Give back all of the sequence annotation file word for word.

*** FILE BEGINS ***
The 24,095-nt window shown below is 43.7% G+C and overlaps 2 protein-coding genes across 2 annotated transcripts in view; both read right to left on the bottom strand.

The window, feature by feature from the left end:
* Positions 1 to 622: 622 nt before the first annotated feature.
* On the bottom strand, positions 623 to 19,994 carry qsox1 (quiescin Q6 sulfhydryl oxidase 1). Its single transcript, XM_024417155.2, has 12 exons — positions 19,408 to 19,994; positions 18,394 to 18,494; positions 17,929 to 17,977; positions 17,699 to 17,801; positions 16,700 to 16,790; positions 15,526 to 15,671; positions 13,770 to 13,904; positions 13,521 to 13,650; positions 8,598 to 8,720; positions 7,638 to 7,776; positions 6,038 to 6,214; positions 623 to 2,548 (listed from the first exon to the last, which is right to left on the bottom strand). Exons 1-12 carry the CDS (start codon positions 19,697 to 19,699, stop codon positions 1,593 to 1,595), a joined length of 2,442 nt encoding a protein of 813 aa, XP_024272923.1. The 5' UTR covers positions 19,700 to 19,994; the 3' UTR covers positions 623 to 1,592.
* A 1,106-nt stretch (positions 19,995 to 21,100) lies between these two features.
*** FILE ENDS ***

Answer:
The 24,095-nt window shown below is 43.7% G+C and overlaps 2 protein-coding genes across 2 annotated transcripts in view; both read right to left on the bottom strand.

The window, feature by feature from the left end:
* Positions 1 to 622: 622 nt before the first annotated feature.
* On the bottom strand, positions 623 to 19,994 carry qsox1 (quiescin Q6 sulfhydryl oxidase 1). Its single transcript, XM_024417155.2, has 12 exons — positions 19,408 to 19,994; positions 18,394 to 18,494; positions 17,929 to 17,977; positions 17,699 to 17,801; positions 16,700 to 16,790; positions 15,526 to 15,671; positions 13,770 to 13,904; positions 13,521 to 13,650; positions 8,598 to 8,720; positions 7,638 to 7,776; positions 6,038 to 6,214; positions 623 to 2,548 (listed from the first exon to the last, which is right to left on the bottom strand). Exons 1-12 carry the CDS (start codon positions 19,697 to 19,699, stop codon positions 1,593 to 1,595), a joined length of 2,442 nt encoding a protein of 813 aa, XP_024272923.1. The 5' UTR covers positions 19,700 to 19,994; the 3' UTR covers positions 623 to 1,592.
* A 1,106-nt stretch (positions 19,995 to 21,100) lies between these two features.